Now that Viktor Orbán’s Fidesz-KDNP alliance has been elected for the fourth time in a row, the question arises of what challenges the incoming administration will face. High energy prices, increasing interest rates, and the slowing of growth are all looming over the Hungarian economy, with financial analysts predicting that if something is not done, 2023 could be a harrowing year for Hungarians. Not only inflation, but the budget are pressing matters at the moment, and the Orbán Administration will need to decide very soon the level of control over the economy which will be brought into effect.
Economic news portal Portfolio sets out ten key issues for the Hungarian economy in the new term of the Orbán government. These are the Russian-Ukrainian war, inflation, a slowing down of the economy, difficulty maintaining low utility costs, the need to balance the budget, the stabilization of the forint exchange rate, EU funding, the fate of a stop on interest rates, maintaining the regulation of certain prices, and the increasingly difficult to control costs of food.
The Question of the Budget Deficit
Hungary’s accrual-based deficit in 2021 was 6.8% against the planned budget deficit target of 7.5% of GDP. This was a sharper decline compared to the 7.6% seen in 2020. The war between Ukraine and Russia, however, completely turned the economy on its head. Analysts predict that in order to meet the new budget deficit target of 4.9% of GDP, investments and capital transfers need to be frozen or deferred.
According to OTP Bank analysts, the main issues impacting the economy are the skyrocketing energy prices, the rising of interest rates, and the deterioration of the entire macroeconomic picture. The balance of the budget is impacted by the National Bank’s profit for 2021, a smaller loss which can be covered by the bank’s profit reserves. The true challenge right now is navigating the economy effectively to avoid chaos in 2023.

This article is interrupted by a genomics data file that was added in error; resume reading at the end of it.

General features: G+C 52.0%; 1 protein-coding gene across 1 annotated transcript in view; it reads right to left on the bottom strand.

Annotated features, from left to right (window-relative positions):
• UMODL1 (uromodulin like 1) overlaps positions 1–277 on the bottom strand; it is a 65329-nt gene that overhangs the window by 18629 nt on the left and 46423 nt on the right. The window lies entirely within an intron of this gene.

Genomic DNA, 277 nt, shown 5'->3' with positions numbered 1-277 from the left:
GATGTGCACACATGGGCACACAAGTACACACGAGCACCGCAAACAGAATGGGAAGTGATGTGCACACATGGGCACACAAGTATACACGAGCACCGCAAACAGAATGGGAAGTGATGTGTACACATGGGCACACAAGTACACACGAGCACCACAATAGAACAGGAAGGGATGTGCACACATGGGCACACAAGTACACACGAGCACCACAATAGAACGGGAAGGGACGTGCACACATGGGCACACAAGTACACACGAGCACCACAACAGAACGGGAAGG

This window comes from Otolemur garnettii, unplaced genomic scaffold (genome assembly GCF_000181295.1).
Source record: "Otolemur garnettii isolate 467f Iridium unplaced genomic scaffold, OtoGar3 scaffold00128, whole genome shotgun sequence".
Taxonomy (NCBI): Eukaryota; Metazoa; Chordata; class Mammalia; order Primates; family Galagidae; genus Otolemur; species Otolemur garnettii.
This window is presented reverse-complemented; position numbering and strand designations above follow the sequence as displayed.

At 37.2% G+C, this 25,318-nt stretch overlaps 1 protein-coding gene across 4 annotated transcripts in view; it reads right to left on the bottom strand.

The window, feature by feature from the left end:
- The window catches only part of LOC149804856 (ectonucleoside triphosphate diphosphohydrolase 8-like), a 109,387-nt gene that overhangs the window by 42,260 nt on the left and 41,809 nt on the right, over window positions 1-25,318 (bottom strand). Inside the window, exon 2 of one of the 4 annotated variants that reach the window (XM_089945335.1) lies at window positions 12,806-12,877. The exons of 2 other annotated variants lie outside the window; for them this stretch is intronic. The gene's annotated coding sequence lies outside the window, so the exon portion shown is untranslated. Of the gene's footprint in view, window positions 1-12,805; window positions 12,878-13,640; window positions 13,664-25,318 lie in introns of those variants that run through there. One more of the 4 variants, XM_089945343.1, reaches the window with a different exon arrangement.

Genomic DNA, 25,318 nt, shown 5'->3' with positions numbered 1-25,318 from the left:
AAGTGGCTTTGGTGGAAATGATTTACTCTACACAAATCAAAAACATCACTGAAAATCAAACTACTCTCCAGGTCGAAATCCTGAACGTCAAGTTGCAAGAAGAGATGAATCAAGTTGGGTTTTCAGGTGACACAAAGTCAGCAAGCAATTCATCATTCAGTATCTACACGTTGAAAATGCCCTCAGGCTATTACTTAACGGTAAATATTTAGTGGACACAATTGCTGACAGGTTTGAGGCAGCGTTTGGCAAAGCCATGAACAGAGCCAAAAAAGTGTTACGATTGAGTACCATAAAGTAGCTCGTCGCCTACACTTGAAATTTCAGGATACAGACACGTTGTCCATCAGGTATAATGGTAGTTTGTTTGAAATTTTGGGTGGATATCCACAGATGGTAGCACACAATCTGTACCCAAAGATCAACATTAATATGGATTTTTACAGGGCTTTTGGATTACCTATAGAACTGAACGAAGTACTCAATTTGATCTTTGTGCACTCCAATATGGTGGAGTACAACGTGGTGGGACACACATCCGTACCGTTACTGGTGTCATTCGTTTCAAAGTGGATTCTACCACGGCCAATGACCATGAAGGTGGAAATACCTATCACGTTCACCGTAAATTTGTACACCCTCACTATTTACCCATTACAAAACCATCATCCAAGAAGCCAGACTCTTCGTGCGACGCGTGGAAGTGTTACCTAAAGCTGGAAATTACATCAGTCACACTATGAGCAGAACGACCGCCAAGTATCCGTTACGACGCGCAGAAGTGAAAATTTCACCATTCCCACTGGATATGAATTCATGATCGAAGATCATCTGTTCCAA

Higher energy prices have cost Hungary at least one trillion forints a year (EUR 2.7 billion), the Hungarian National Bank’s losses in 2022 could reach 400 billion forints (EUR 1 billion), and the deteriorating economy could also have a 350-billion-forint (EUR 950 thousand) impact on the budget. All of these together represent a more than 3% budgetary adjustment of Hungary’s GDP.
Two Major Directions for Fidesz-KDNP
According to LMP-linked Azonnali’s government sources, Fidesz-KDNP has two directions it wants to take for the huge fiscal adjustment. The first is the elimination or radical reduction of hundreds of billions of forints in investment subsidies which the government has been highly generous with. Instead, state-subsidized loans at very low interest rates of 0.5 to 2.5 percent are expected. Such an action could lead to hundreds of billions of forints in savings.
The government is also expected to give up the “utility war” by the fall, raising gas and electricity prices that are currently unrealistically low compared to international costs.
A more pro-European and pro-NATO language on the international stage could also be on the table, after relations have been strained from the Orbán government’s “strategic calm” towards the Russian-Ukrainian war. Hungary is reliant on both the EU and Russia for cooperation at the moment, so the end of the war is not just a humanitarian concern, but an economic one.
A Way Forward with the EU?
Péter Virovácz, Senior Economist of ING Bank’s N.V. Hungary Branch, told economic portal G7.hu that the war had an even worse impact on the economy than the coronavirus pandemic. Not just that, but the situation around rising energy prices limits the Hungarian government’s maneuverability in deciding how much to price utilities at.
[The war] creates a very difficult situation, as the economy needs to recover but can’t because of inflation. […] In any case we need to think in the direction that compared to the current system, there needs to be a more targeted energy support system in place for the population. This can help avoid the over-budgeting of the currently quadrupled energy costs.”
Virovácz argues that such measures are paramount, since inflation could grow from the 8.3 percent seen in February to 10-11 percent by the summer. To avoid austerity, he says an agreement with the EU on funding through its Recovery and Resilience Facility (RRF) could be a less burdensome way out of the current mess.
Featured photo illustration by Zoltán Fischer/Prime Minister’s Press Office/MTI